Advocacy in the Arts: The Guerrilla Girls

The Guerrilla Girls are a feminist art collective who have been influencing the art world since 1980 when they released their first piece, “Do Women Have to Be Naked to Get Into the Met Museum?”. The group once consisted of 30 anonymous women from the art world but as the years have passed membership is down to about 6 women who go by names of artists like Frida Kahlo, Kathe Kollwitz and Alice Neel. In 1984 the guerrilla Girls visited the different museums throughout the city and conducted a survey of one person shows featuring a female artist or artist of color. The results were very disheartening. Though thirty years have passed the Guerrilla girls found that in 2015 fewer than 10% of all Artists in museums throughout the city were women or people of color. Many art critics of the time disliked the Guerrilla Girls strongly as they felt they were talentless and simply victimized themselves in order to create a viable career. However as time passed certain critics like Roberta Smith of the New York Times grew fond of the group and their social criticism.

 

 

Similarly to the project discussed before the Guerrilla girls criticized the willingness of museums to sexualize women and represent them nude yet their hesitance to represent their own work. When the Guerrilla Girls employed counting in 1985 they discovered that 85% of the nudes in the Met were female yet only 5% of the artists represented were women. Through these kind of projects the simple act of counting became a radical tool of protest. These numbers were fact, they were not propaganda and they allowed people to see in a stark and numerical way the social phenomenons that were occurring. The Guerrilla Girls have pieces in 6 major museums as of today yet this social success did not translate financially. Today their posters can be bought quite cheaply online. Through the eyes of current Guerrilla Girls they did not do it for the money however, and thought their original goal was to focus on street art their growing presence in institutions and museums allows them a wider audience. One current member who goes by the pseudonym Kathe Kollwitz said that, “We want our work to be preserved as an antidote to all the market-driven art that museums collect to make their trustees happy”. Their art was always intended to depart from the capitalism which has become so prominent in the art world today and to instead focus on corruption in pop culture and art.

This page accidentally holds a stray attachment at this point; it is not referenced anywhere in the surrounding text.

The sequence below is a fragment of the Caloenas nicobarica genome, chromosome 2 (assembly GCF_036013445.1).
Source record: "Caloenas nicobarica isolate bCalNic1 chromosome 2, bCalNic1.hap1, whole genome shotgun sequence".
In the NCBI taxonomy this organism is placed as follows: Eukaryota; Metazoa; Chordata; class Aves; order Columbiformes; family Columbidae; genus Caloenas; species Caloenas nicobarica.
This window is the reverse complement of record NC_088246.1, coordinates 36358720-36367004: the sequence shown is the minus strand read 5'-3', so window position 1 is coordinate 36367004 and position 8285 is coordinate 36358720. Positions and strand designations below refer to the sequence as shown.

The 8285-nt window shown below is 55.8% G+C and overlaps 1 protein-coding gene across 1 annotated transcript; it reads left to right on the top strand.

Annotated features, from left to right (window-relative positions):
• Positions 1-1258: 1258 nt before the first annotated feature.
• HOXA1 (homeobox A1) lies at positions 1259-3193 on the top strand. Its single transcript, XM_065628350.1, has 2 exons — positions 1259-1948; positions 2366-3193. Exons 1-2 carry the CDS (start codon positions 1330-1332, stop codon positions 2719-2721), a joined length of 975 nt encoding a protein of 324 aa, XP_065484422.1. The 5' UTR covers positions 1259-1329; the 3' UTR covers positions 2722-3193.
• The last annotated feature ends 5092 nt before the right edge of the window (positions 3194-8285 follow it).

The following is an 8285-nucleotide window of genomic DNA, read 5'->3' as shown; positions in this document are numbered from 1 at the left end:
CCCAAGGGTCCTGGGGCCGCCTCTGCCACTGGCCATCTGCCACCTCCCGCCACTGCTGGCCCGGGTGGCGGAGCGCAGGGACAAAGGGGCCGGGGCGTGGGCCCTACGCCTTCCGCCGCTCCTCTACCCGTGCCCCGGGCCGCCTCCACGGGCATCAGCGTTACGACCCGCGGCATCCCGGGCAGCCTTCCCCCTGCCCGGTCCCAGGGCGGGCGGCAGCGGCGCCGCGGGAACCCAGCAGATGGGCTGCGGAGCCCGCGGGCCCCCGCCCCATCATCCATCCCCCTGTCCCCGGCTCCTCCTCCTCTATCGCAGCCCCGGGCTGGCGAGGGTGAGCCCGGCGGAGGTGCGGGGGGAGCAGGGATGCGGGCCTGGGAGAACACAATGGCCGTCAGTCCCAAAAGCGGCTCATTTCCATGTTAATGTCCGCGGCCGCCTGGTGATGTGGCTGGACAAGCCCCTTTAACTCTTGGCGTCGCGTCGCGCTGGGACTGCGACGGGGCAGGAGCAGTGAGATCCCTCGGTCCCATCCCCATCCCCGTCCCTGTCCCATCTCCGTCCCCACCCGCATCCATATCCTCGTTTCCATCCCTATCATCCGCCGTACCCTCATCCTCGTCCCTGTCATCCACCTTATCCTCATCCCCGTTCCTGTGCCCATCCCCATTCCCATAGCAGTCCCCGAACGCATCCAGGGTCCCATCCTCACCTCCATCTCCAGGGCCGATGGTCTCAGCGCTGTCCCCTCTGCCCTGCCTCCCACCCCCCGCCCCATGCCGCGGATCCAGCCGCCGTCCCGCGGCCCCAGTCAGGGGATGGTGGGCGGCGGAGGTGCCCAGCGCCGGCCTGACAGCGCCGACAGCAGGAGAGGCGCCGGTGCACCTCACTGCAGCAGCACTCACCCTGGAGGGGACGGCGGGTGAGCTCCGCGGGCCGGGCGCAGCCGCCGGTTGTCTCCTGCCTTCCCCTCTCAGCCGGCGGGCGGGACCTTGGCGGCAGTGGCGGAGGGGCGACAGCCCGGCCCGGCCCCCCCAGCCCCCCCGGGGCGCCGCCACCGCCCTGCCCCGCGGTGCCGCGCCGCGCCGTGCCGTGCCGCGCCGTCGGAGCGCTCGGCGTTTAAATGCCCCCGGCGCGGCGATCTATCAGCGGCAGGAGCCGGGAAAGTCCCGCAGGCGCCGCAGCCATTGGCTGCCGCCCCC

Through their anonymity the members of the collective are able to focus the discussion on issues rather than on their identities as individuals. Their humor and activism have melded through art to influence art consumers and members of the art world for thirty years. To the Guerrilla Girls feminism should be an inherent aspect of art, and representation of all genders and ethnicities is central to non corrupt museums and galleries. They use the simple act of counting and taking notice to reveal deep injustices and the overlooked parts of our society.

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